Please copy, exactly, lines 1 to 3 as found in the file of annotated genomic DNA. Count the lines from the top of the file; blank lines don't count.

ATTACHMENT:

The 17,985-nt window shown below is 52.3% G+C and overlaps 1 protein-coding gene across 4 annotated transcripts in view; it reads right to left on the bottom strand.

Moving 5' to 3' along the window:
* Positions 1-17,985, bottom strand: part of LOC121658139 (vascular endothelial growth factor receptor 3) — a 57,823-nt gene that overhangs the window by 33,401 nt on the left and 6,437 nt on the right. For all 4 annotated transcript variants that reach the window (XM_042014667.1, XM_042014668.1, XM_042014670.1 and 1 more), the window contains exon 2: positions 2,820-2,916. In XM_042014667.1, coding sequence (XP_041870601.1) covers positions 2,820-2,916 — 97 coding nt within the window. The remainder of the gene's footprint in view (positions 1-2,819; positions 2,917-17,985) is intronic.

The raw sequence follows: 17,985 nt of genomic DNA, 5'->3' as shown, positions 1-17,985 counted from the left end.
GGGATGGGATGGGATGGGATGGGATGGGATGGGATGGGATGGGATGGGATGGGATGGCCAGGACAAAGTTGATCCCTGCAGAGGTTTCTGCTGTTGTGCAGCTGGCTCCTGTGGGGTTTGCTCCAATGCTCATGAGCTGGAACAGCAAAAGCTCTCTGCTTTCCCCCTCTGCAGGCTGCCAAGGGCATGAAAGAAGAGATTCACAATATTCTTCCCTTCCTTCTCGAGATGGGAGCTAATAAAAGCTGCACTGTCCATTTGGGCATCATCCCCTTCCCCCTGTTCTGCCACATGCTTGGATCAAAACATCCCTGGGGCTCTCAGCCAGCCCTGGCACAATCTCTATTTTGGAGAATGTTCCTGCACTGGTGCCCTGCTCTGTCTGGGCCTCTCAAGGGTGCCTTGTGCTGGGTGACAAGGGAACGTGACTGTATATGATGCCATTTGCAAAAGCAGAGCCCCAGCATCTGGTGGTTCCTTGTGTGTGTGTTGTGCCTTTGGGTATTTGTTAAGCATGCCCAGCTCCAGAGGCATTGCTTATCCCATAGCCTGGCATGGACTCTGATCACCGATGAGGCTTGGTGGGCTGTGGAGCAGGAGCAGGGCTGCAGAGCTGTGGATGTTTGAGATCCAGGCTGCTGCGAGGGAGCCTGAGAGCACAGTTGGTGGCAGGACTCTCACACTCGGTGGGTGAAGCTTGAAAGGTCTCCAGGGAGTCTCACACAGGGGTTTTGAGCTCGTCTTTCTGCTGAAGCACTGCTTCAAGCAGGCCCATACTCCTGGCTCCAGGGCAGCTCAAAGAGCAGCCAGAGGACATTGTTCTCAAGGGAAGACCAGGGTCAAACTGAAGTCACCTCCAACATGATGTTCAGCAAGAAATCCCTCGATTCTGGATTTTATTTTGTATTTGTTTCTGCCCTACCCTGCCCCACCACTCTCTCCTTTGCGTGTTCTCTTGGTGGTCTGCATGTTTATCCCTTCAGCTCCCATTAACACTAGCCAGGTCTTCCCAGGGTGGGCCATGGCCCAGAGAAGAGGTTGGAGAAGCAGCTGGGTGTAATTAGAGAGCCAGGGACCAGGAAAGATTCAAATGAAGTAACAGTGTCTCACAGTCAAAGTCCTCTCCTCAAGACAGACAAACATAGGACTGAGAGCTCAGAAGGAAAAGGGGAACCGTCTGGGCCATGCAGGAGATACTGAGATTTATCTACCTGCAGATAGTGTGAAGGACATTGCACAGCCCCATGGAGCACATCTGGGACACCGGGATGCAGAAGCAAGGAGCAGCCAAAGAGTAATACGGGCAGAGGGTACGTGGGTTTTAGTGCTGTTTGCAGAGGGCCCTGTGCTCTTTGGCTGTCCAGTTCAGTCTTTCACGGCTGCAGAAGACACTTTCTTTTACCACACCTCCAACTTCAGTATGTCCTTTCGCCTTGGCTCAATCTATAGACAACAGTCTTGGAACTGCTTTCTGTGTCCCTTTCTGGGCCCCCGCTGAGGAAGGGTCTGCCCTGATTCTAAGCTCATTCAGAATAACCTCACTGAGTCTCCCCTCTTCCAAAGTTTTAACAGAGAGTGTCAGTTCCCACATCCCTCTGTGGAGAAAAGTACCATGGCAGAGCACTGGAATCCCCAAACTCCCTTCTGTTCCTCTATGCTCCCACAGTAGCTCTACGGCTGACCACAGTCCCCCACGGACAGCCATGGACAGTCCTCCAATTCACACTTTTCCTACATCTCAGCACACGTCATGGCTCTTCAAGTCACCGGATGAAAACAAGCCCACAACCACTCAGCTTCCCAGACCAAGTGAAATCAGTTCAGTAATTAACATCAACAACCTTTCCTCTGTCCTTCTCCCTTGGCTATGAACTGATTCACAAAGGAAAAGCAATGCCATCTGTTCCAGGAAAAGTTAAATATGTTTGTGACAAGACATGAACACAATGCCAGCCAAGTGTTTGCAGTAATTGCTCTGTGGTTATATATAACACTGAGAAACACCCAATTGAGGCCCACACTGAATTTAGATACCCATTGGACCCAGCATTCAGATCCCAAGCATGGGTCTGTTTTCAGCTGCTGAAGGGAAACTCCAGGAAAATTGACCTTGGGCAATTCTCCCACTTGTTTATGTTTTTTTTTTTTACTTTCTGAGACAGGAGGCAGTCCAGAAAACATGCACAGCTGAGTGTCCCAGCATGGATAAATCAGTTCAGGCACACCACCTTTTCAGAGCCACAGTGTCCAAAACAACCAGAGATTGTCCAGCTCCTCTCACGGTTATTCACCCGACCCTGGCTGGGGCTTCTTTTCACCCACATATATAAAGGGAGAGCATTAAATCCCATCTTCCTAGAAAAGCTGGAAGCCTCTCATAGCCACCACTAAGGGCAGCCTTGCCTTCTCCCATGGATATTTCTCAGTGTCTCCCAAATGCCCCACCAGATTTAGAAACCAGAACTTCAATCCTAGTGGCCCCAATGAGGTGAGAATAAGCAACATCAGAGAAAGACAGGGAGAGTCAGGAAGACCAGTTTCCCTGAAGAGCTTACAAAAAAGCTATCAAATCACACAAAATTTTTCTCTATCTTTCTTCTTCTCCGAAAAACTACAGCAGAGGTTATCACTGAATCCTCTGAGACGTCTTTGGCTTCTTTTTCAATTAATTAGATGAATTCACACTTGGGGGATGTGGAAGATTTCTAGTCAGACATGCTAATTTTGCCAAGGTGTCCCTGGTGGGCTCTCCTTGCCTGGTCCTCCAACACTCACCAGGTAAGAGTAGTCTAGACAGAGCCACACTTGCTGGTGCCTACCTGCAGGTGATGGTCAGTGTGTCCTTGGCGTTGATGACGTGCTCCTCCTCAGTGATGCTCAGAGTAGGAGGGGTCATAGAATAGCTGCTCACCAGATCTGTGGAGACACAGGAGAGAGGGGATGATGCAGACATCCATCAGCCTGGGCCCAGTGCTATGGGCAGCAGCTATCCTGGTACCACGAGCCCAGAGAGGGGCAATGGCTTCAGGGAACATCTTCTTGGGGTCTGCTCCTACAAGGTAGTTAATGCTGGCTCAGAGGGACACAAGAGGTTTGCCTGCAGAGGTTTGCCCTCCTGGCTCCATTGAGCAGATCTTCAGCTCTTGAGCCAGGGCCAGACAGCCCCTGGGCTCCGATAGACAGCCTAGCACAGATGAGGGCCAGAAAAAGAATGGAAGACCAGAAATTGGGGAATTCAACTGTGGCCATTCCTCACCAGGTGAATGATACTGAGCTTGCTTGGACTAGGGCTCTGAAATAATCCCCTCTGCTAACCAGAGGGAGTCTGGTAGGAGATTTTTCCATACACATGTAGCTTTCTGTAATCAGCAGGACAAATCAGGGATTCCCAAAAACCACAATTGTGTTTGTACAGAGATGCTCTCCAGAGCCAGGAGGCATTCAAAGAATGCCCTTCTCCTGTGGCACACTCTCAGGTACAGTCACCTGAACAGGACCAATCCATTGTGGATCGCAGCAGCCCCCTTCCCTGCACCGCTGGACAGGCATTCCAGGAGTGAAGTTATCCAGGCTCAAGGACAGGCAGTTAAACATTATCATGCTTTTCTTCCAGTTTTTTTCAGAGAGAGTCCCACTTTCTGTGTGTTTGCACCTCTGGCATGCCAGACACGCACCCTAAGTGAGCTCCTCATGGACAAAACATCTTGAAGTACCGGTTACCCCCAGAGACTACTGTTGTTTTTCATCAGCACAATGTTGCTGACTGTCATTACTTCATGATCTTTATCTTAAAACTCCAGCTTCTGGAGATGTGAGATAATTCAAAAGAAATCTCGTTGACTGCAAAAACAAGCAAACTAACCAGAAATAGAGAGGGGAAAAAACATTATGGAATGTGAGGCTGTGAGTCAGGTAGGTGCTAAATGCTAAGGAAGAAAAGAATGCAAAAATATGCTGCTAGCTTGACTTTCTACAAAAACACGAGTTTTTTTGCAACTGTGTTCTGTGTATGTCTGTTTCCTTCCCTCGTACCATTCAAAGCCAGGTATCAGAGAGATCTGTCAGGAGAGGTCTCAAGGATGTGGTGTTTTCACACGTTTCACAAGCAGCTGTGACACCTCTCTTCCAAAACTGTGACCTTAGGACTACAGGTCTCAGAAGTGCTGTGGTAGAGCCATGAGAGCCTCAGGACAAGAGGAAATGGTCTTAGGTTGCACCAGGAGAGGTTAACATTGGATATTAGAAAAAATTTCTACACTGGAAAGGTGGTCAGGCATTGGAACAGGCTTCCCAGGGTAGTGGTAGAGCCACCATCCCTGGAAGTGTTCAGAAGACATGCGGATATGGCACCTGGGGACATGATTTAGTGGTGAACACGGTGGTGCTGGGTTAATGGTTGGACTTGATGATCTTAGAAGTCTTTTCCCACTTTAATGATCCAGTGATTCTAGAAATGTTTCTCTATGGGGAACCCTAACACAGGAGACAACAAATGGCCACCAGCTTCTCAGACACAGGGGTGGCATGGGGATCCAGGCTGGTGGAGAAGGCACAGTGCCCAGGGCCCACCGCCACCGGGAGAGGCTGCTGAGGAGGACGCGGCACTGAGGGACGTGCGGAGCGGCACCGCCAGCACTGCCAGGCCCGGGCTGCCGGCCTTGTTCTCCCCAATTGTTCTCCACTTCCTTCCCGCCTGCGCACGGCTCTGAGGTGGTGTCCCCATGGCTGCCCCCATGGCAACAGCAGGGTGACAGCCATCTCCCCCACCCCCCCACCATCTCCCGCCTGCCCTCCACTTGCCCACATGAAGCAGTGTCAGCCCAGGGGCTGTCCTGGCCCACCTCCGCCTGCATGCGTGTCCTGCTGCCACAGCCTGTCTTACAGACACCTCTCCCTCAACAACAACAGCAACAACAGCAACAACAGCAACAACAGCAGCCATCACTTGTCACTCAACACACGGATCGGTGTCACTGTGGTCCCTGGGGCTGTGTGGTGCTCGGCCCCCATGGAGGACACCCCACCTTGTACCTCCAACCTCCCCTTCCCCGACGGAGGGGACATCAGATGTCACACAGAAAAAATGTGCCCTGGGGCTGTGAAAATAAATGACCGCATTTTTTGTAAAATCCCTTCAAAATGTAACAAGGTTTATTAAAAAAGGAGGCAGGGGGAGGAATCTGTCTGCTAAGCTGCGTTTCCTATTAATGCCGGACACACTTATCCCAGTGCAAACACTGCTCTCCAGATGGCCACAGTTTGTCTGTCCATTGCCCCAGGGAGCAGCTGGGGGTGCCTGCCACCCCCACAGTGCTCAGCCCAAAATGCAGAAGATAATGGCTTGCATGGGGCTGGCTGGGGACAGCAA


The 17,985-nt window shown below is 52.3% G+C and overlaps 1 protein-coding gene across 4 annotated transcripts in view; it reads right to left on the bottom strand.

Moving 5' to 3' along the window:
* Positions 1-17,985, bottom strand: part of LOC121658139 (vascular endothelial growth factor receptor 3) — a 57,823-nt gene that overhangs the window by 33,401 nt on the left and 6,437 nt on the right. For all 4 annotated transcript variants that reach the window (XM_042014667.1, XM_042014668.1, XM_042014670.1 and 1 more), the window contains exon 2: positions 2,820-2,916. In XM_042014667.1, coding sequence (XP_041870601.1) covers positions 2,820-2,916 — 97 coding nt within the window. The remainder of the gene's footprint in view (positions 1-2,819; positions 2,917-17,985) is intronic.